‘Crystal by Cirque du Soleil’
Capital One Arena
Afternoon and evening shows each day
Cirque du Soleil has long been known for pushing the acrobatic envelope and its latest production “Crystal by Cirque du Soleil” proves again why the entertainment troupe is one of the most innovative and exciting performances around.
By blending circus arts and the world of ice skating, the production showcases a whimsical frozen playground where figure skaters partner with top acrobatics on aerial and ice feats. The show is at Capital One Arena Dec. 5-9.
Among the performers is Canadian figure skater Shawn Sawyer, a former Olympian who is gay. The 33-year-old first laced a pair of hockey skates as a small child and transitioned to figure skates when he was 9. From there, he quickly became serious about the sport.
“I pretty much tried every sport and dabbled in everything, following my brother in whatever sport he was doing. Figure skating was the first activity I did myself and I fell in love with it,” Sawyer says. “I started skating competitively right away and was doing international competitions by the time I was 12.”
Sawyer rose through the figure skating ranks, becoming a 2011 Canadian national silver medalist and a three-time Canadian national bronze medalist. He was proud to represent Canada at the 2006 Torino Olympics, finishing 12th.
“It was bigger than I thought it was going to be,” Sawyer says. “Once I got there, I was blown away. The first couple of days was hard to take it all in, but I settled in and found a good balance with my coach and teammates and it was just incredible.”
Those who follow the figure skating game understand that most skaters skate counter-clockwise, but he is that rare skater who skates clockwise. Additionally, Sawyer’s I and Y positions in spins and spirals were his trademark moves in competitions, even though male skaters aren’t awarded points for spirals.
“Probably one out of 40 skaters skate clockwise, so it’s pretty rare, but it’s more comfortable that way for me and I just started training that way,” he says. “As a male figure skater, there are no points given for flexibility and spirals, though that’s changing now a little. But I do them well and I knew the audience would like it, so I picked the audience’s opinions over the judges.”
He’s putting those moves to good use in “Crystal.” Directed by Shana Carroll and Sebastien Soldevila, this 42nd Cirque du Soleil production glides into a world that springs to colorful life with astounding visual projections and a soundtrack that seamlessly blends popular music with the signature sound of Cirque du Soleil.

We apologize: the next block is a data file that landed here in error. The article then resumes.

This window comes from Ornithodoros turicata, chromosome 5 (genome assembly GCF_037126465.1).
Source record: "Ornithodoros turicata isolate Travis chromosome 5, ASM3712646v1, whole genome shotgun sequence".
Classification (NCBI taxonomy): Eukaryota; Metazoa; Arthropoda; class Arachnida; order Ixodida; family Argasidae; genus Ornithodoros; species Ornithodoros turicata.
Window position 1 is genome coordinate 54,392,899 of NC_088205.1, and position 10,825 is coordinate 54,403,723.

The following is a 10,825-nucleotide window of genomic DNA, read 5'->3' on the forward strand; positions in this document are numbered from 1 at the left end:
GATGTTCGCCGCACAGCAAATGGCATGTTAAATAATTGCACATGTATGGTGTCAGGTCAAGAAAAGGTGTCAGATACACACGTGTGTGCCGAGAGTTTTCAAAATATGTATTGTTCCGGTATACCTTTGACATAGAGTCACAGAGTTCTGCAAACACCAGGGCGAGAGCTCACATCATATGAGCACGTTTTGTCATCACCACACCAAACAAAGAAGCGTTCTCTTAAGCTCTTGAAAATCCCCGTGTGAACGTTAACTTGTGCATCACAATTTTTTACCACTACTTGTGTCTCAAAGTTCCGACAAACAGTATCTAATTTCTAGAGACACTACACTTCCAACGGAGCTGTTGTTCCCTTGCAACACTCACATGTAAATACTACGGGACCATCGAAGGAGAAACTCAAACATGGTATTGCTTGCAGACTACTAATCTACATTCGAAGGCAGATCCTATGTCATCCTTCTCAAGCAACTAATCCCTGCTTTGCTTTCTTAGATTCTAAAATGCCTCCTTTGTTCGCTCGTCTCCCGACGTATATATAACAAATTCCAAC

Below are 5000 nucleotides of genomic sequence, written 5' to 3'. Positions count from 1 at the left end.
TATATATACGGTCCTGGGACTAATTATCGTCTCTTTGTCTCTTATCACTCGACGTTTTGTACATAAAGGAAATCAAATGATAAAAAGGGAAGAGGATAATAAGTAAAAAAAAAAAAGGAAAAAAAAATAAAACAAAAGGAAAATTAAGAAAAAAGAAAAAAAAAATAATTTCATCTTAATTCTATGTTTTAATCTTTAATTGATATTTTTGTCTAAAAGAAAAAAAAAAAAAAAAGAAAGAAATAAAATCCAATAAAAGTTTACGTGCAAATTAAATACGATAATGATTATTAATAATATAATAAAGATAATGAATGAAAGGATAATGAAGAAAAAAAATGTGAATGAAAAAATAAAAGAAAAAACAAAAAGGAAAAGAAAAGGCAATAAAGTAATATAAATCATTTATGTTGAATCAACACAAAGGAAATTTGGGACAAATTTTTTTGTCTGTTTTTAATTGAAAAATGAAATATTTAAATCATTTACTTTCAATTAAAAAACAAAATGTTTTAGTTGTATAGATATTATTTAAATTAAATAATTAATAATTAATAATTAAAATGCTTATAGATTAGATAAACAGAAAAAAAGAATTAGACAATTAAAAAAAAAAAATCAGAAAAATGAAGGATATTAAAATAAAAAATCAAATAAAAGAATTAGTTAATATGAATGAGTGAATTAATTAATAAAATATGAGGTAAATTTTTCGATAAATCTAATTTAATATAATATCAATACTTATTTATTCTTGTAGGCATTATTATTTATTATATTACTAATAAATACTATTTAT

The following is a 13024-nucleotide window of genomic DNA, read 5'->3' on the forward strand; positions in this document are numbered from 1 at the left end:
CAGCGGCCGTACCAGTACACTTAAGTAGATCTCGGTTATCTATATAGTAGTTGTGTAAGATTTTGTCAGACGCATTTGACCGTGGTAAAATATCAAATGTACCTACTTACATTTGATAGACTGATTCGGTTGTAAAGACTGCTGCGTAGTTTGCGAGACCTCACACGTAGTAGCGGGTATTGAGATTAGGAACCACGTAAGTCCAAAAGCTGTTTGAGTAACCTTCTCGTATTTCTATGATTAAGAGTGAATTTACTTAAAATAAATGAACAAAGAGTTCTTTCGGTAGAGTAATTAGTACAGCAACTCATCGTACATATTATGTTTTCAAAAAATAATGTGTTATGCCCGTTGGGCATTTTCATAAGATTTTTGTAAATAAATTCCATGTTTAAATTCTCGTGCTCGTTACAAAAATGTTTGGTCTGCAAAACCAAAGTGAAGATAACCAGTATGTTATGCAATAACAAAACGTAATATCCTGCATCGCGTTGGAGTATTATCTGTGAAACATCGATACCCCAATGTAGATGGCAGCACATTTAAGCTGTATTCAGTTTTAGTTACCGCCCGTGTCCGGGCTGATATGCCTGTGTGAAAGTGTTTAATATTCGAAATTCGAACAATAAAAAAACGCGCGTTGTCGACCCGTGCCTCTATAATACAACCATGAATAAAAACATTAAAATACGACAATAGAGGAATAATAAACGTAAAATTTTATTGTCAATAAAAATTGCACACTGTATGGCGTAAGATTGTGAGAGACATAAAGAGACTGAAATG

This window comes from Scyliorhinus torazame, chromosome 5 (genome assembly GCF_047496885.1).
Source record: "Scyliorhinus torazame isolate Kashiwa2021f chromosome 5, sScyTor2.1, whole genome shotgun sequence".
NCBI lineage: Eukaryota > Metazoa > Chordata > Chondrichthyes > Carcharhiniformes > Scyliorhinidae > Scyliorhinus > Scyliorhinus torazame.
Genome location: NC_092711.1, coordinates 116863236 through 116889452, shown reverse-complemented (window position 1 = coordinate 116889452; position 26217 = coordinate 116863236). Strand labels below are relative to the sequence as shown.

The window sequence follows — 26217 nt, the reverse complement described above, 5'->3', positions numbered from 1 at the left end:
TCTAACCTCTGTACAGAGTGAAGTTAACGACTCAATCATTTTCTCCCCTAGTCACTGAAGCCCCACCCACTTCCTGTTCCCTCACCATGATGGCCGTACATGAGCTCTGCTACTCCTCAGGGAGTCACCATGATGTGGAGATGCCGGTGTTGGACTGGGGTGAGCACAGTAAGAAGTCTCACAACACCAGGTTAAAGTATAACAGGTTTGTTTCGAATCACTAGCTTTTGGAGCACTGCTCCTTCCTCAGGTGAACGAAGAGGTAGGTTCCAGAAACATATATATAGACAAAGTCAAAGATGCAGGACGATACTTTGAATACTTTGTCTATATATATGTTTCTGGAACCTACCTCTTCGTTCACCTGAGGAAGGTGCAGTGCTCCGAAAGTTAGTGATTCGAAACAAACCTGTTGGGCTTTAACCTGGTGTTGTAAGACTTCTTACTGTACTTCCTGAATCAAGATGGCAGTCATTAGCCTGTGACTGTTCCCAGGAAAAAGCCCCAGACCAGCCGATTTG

“I love the daily rituals of getting to the arena, eating and training all day and getting ready for the show,” Sawyer says. “I love that adrenaline coming into my system. And at the end of the day, when you get applause, it’s always nice to feel so appreciated.”
After retiring from competitive skating, Sawyer figured he’d be doing ice shows but never really thought that would include working for Cirque du Soleil. He learned of the concept from figure skating legend Kurt Browning and his interest was piqued.
“Before skating, I had other dreams. I was always a fan of when the circus came to town and just had this fascination,” Sawyer says. “My parents used to tell me that one day they would take me to Cirque du Soleil and the day they finally did, it just was the most amazing thing. I wanted to one day to be part of it if they ever tackled the ice element.”
He was thrilled that they opened that door last year. In “Crystal,” the title character embarks on an exhilarating tale of self-discovery as she dives into a world of her own imagination, which takes her into a surreal world at high speed to become what she was always destined: confident, liberated and empowered. Sawyer portrays one of the many characters she encounters and helps to reach her elusive destination.
“I’m here with the skates on my feet and I have various roles in the show,” Sawyer says. “We are there to support Crystal throughout her journey. Throughout the different themes of the show, we evolve and have a big celebration at the end.”
You can expect to see Sawyer doing triple jumps, backflips (which he was not allowed to do in competitions) and other incredible ice feats.
“I have an amplitude of energy that never runs out,” he says. “I love showing off my individual element.”
There are 43 members of the troupe, about half of them skaters. But there are no labels for the skaters — they aren’t hockey or figure skaters (as sometimes some ice shows have conflicts between the two), all the walls come down and they call themselves skaters.
It’s that same acceptance and openness that Sawyer feels as a gay member of the troupe.
“In North America, it’s quite more accepting than it was before. Coming from figure skating world, I’m used to the acceptance, but there has been some negative feedback along the way, but that’s life,” he says. “I feel comfortable in my skin and comfortable in my skin in this company. I can show my personality and be myself.”
There is a little group of performers who are LGBT in the company and a larger group in the greater Cirque du Soleil entity.
“They call us the ‘village’ and we get along really well, but we’re not a clique; we’re all a big family here,” Sawyer says. “We do talk with others in the other Cirque shows and send Instagrams of us playing around with make-up or lip-synching to Britney Spears. Just things to show our personalities and have fun.”
Arena shows like this usually last about five years but Sawyer isn’t sure how long “Crystal” will go on, but he’s hoping to tour internationally with the show.
“I’m really comfortable and like the company and where my career has brought me,” he says. “I’d like to stick with Cirque in the future, whether that means sticking with performing or learning something else with the company, there could be other doors opening in the future.”